New York Times reporter Corey Kilgannon tested a police scanner apps for a smart phones. (One, Police Scanner 2, has been downloaded nearly a million times for $4.99, its creator says). His conclusion: “it was easy to tap into an audio overview of the city's emergency activity, but much more difficult to follow in real time, because of traffic, distance, and the challenge of catching addresses and sifting through jargon.”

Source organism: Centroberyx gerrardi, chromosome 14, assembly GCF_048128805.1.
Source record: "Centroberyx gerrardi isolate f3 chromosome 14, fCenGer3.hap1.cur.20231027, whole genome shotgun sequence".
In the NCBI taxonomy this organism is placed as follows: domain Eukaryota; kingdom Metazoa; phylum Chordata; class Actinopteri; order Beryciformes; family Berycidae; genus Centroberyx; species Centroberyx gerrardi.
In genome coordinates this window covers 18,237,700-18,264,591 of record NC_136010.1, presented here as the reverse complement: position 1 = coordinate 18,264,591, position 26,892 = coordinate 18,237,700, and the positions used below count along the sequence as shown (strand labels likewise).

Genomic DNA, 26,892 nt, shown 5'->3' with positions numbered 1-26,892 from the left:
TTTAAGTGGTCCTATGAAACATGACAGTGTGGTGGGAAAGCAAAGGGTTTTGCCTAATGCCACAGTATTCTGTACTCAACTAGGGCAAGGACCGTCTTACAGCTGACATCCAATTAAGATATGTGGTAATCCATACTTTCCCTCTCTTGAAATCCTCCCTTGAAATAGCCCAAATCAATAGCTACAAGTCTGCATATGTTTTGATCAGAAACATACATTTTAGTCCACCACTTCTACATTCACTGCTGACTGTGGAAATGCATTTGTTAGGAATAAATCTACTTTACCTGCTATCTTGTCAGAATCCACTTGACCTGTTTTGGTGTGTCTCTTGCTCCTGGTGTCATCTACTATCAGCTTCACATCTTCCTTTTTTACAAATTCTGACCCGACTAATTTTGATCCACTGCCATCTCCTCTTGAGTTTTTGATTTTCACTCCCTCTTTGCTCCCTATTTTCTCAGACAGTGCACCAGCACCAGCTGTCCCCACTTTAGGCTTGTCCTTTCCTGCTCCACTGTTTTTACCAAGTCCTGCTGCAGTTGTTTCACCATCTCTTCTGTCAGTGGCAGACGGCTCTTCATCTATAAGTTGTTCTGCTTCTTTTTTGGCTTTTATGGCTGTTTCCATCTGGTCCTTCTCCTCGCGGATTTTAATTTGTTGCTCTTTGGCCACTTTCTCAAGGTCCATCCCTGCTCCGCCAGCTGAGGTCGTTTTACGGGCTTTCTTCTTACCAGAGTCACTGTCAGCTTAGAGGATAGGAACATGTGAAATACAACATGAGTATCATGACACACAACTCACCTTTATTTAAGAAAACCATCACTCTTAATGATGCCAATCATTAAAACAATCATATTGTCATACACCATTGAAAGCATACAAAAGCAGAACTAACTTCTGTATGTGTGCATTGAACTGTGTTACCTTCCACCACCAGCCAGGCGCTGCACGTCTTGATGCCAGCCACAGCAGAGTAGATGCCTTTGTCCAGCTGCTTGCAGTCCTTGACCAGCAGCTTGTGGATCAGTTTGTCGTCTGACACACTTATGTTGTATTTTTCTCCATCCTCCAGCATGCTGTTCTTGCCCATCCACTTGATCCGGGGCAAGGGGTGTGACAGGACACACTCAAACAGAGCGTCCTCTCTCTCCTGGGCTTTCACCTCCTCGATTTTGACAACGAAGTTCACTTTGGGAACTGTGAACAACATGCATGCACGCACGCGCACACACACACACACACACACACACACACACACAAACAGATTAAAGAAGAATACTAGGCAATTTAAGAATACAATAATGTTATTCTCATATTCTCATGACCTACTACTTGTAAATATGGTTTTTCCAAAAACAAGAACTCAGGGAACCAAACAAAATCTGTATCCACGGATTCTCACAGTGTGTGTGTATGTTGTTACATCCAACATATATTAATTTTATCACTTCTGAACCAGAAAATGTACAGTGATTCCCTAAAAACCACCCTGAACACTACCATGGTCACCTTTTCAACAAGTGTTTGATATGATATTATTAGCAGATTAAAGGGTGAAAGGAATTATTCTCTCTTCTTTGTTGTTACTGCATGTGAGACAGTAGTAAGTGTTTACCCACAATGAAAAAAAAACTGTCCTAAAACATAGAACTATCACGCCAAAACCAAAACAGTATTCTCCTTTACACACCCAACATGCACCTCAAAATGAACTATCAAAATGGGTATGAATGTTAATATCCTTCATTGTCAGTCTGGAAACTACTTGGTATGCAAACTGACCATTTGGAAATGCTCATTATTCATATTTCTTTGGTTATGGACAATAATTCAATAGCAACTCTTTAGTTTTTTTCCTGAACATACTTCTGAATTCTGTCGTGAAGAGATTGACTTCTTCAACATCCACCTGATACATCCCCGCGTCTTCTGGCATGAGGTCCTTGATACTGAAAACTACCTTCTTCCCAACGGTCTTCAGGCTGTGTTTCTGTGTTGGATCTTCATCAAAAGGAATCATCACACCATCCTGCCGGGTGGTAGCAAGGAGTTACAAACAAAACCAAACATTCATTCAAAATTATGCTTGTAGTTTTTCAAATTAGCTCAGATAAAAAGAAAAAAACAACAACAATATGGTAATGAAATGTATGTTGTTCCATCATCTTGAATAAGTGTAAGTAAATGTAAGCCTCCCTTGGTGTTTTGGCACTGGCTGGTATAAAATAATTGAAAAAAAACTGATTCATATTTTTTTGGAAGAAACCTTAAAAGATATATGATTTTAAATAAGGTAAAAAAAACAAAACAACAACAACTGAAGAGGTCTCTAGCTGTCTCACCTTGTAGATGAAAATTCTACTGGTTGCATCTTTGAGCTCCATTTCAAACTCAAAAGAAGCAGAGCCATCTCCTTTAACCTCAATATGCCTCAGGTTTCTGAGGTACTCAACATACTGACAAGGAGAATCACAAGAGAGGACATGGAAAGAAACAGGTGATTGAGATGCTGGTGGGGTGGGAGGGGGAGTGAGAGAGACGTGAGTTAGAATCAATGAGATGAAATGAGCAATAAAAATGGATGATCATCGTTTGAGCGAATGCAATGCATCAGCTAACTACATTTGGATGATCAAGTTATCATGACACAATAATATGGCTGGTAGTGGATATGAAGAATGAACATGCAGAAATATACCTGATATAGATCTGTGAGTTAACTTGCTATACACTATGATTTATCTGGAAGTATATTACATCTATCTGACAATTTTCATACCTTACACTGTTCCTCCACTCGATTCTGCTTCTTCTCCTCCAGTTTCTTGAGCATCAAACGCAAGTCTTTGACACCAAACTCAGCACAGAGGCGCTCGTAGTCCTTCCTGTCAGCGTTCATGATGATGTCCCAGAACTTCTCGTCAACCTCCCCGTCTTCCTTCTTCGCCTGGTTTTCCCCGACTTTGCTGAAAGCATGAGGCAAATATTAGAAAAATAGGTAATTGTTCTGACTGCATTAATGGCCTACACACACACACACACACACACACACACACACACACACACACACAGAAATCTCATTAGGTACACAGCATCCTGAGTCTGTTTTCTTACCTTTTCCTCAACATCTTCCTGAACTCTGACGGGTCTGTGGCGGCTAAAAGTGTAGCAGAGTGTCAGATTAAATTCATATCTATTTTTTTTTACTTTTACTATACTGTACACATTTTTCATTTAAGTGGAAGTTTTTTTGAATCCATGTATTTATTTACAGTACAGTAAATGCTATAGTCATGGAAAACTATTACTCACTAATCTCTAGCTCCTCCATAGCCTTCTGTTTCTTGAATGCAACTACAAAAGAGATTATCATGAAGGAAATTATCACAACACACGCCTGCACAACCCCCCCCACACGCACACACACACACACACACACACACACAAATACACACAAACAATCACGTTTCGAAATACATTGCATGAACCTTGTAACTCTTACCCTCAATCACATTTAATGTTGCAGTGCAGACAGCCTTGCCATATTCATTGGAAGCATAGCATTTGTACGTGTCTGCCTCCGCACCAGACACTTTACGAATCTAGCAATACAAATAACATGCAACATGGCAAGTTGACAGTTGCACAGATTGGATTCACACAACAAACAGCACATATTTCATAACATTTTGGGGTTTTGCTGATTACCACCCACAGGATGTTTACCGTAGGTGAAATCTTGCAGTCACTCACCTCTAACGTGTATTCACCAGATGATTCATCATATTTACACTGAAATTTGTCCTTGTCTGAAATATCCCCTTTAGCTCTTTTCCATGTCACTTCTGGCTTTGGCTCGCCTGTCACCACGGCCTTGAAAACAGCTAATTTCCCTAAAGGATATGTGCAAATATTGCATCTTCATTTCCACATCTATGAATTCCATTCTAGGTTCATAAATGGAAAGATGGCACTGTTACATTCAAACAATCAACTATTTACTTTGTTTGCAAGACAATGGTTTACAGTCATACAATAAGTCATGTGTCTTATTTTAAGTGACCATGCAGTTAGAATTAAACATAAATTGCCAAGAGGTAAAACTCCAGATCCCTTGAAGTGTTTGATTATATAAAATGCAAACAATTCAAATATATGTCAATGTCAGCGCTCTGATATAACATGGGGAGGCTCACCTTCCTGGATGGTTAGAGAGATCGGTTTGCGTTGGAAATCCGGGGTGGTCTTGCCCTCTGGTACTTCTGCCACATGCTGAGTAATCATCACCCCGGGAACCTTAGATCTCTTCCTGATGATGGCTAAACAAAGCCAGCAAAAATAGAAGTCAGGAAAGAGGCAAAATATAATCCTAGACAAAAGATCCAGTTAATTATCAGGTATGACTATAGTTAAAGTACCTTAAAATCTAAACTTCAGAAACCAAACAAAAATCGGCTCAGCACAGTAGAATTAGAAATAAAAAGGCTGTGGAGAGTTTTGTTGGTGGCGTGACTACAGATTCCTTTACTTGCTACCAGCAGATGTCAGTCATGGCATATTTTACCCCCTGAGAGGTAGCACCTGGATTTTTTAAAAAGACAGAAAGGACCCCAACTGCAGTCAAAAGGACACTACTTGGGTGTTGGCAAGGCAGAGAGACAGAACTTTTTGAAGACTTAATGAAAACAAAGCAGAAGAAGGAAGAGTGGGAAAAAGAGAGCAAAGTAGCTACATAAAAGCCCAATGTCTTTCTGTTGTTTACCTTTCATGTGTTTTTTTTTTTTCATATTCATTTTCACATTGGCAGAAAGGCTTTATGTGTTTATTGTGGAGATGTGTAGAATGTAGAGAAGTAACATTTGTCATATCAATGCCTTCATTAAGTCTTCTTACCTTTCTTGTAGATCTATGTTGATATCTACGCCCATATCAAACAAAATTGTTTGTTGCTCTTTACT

On police scanners, says Kilgannon, there is never a slow news day. It is a nonstop litany of fires, missing persons, gas leaks, car crashes, building collapses, shots fired, bridge jumpers, and purse snatchings. Only a small fraction of these end up in media news reports. He tried to check out the others.